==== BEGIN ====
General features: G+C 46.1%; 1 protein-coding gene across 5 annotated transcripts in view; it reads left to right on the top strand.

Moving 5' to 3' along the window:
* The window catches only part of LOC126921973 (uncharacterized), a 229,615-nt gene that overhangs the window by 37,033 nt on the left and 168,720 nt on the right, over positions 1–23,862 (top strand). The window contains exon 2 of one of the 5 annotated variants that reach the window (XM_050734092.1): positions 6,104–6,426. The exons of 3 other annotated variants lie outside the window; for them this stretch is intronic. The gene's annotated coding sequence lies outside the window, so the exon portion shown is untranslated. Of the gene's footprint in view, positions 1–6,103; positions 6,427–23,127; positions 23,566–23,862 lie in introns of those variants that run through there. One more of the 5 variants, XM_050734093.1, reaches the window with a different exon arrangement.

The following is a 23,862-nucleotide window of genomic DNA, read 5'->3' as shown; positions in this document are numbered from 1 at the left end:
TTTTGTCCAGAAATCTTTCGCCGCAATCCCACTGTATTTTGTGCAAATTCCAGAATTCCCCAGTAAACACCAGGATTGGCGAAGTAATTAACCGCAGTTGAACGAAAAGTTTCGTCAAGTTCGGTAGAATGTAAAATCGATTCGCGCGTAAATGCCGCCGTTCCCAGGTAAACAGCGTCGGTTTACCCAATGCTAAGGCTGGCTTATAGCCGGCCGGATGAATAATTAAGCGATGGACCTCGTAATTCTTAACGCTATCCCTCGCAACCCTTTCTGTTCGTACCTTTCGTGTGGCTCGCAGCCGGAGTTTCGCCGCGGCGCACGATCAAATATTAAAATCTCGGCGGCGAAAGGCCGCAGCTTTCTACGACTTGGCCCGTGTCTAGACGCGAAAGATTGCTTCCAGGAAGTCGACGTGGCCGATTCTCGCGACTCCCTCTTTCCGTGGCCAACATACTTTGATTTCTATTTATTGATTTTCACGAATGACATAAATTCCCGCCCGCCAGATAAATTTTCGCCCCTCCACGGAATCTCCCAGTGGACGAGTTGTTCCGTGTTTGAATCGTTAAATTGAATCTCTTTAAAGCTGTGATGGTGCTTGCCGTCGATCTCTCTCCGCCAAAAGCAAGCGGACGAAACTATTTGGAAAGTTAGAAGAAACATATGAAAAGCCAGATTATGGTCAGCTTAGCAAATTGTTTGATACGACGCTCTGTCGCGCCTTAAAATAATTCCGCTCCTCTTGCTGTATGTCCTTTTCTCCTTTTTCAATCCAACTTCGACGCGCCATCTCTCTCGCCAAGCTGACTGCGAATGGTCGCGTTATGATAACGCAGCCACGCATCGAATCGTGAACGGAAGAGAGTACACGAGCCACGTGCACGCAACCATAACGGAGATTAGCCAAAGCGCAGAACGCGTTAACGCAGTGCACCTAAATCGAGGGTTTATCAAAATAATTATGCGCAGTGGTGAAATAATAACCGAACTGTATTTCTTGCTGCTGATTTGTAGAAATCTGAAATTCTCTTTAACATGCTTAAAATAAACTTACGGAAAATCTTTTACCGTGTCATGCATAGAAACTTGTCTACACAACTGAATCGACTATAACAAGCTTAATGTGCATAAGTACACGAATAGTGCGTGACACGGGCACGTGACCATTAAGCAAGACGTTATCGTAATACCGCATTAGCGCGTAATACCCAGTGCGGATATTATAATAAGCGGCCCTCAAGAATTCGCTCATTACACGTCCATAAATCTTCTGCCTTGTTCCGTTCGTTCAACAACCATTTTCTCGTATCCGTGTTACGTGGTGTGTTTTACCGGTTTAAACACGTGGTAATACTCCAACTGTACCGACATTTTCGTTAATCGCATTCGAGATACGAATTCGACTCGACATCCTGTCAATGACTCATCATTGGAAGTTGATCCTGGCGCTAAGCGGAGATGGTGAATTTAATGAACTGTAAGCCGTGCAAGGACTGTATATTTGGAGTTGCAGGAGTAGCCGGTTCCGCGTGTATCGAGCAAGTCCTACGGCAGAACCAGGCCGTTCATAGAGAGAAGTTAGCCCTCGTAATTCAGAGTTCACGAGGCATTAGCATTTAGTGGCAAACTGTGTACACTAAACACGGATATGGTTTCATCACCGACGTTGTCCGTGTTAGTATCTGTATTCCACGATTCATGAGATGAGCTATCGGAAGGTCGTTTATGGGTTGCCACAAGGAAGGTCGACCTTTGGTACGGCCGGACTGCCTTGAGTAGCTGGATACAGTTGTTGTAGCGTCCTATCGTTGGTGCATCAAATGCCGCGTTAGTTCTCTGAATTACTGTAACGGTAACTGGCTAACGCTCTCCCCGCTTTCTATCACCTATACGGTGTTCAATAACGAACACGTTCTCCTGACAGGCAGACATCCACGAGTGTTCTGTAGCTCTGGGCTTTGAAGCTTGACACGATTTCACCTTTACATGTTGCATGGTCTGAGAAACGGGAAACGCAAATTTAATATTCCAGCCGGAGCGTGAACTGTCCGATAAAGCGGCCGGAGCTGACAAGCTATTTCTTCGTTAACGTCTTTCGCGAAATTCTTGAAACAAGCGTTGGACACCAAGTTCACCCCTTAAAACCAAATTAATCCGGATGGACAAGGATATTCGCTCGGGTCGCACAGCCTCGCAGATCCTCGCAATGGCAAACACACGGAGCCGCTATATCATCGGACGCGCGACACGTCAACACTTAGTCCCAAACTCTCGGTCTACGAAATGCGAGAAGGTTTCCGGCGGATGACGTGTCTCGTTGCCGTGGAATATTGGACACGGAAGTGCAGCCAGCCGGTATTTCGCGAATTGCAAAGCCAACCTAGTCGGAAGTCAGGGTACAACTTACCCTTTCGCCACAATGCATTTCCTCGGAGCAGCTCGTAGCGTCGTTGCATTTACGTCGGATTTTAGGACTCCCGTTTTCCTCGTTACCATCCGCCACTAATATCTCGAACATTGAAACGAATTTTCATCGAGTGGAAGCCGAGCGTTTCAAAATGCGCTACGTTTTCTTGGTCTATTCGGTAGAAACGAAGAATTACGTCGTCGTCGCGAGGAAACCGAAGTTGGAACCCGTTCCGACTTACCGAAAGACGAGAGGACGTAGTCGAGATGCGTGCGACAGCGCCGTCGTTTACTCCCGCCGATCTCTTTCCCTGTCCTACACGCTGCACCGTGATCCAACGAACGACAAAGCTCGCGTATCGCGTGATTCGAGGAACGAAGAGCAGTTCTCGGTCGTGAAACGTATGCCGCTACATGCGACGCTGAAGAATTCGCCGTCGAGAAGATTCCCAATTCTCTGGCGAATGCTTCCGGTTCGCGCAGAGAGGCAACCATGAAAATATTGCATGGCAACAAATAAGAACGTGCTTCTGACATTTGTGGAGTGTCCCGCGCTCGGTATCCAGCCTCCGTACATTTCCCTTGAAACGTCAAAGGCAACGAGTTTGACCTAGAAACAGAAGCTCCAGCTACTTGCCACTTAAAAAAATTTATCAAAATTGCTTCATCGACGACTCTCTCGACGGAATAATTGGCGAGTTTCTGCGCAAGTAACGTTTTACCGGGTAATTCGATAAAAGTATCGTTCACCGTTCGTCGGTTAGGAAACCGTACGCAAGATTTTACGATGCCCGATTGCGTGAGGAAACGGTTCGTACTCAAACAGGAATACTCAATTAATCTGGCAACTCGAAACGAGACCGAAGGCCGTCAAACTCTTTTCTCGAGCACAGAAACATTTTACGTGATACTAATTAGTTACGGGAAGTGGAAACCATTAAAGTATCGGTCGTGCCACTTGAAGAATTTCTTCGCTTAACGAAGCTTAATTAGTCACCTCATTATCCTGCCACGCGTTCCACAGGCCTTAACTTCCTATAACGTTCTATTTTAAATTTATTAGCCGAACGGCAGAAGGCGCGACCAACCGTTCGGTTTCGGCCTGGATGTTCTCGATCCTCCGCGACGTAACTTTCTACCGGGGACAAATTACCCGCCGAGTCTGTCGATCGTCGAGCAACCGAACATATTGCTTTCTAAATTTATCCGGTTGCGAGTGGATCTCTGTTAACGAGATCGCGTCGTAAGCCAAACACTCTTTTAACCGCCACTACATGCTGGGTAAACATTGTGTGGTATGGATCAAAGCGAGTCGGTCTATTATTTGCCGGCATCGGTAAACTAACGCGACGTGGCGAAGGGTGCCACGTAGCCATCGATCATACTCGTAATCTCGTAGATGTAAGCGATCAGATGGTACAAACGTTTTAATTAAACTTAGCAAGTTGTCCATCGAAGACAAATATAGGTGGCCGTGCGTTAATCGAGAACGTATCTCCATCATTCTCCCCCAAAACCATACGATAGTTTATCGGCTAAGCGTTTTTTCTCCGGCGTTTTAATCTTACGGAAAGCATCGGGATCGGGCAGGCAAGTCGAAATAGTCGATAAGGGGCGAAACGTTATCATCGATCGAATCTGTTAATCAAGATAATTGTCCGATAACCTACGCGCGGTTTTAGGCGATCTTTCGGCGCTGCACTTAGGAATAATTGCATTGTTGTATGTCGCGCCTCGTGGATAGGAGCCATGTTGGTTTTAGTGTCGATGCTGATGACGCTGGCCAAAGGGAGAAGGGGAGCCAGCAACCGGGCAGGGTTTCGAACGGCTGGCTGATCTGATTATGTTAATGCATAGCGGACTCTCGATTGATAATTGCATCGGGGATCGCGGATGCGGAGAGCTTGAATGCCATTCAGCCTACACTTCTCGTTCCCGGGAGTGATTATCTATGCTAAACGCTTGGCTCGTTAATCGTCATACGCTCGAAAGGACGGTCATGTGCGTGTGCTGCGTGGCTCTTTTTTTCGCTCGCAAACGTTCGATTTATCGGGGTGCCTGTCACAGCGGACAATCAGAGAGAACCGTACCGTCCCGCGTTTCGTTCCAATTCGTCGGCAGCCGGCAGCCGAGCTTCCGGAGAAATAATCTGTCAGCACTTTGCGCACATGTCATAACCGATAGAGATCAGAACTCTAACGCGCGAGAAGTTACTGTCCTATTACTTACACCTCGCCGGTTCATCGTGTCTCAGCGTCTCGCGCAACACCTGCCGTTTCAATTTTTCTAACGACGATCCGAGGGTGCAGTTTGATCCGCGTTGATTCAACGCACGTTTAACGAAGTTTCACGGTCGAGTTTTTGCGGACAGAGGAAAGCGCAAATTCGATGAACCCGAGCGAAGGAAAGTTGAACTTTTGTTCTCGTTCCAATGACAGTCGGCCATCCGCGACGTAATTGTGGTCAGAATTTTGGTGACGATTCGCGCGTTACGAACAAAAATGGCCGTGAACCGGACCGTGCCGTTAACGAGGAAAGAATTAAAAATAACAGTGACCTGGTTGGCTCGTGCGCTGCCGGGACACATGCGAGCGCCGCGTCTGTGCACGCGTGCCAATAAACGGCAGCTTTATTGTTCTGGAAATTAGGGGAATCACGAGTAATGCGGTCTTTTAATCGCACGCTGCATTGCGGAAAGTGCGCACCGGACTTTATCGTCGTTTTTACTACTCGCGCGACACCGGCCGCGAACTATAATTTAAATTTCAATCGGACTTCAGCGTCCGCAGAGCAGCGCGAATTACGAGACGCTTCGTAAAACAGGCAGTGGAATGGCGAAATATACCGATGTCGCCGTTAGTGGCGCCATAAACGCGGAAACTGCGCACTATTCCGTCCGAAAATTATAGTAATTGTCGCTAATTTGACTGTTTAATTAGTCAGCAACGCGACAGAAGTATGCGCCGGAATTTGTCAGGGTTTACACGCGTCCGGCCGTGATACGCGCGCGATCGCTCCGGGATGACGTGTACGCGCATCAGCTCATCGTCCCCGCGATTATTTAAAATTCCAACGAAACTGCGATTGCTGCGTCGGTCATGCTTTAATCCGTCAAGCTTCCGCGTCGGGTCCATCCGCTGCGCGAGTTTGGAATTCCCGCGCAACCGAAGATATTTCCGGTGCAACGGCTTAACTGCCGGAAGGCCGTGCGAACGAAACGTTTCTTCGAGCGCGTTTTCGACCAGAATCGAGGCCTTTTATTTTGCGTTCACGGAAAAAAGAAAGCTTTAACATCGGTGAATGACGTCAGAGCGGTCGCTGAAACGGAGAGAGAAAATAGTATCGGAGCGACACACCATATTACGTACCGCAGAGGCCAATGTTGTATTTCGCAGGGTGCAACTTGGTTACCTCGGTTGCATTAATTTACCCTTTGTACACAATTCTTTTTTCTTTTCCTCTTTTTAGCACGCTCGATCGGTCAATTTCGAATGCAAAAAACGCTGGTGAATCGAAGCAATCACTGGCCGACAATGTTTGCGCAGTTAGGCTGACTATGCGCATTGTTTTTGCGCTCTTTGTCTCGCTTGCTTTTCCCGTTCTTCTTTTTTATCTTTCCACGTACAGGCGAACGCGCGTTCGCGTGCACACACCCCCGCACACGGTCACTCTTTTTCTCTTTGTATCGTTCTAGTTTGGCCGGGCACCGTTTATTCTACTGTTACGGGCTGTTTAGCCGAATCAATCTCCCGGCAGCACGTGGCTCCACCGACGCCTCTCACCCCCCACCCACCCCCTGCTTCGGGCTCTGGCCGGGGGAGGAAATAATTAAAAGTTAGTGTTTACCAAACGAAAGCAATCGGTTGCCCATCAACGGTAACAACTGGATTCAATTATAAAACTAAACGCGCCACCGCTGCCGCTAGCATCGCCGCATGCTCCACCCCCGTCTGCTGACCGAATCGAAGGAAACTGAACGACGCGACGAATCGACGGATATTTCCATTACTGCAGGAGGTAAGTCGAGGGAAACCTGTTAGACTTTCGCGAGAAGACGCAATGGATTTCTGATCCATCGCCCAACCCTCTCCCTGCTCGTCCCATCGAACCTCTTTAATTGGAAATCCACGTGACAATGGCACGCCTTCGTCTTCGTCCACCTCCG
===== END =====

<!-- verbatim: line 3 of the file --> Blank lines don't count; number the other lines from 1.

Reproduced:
* The window catches only part of LOC126921973 (uncharacterized), a 229,615-nt gene that overhangs the window by 37,033 nt on the left and 168,720 nt on the right, over positions 1–23,862 (top strand). The window contains exon 2 of one of the 5 annotated variants that reach the window (XM_050734092.1): positions 6,104–6,426. The exons of 3 other annotated variants lie outside the window; for them this stretch is intronic. The gene's annotated coding sequence lies outside the window, so the exon portion shown is untranslated. Of the gene's footprint in view, positions 1–6,103; positions 6,427–23,127; positions 23,566–23,862 lie in introns of those variants that run through there. One more of the 5 variants, XM_050734093.1, reaches the window with a different exon arrangement.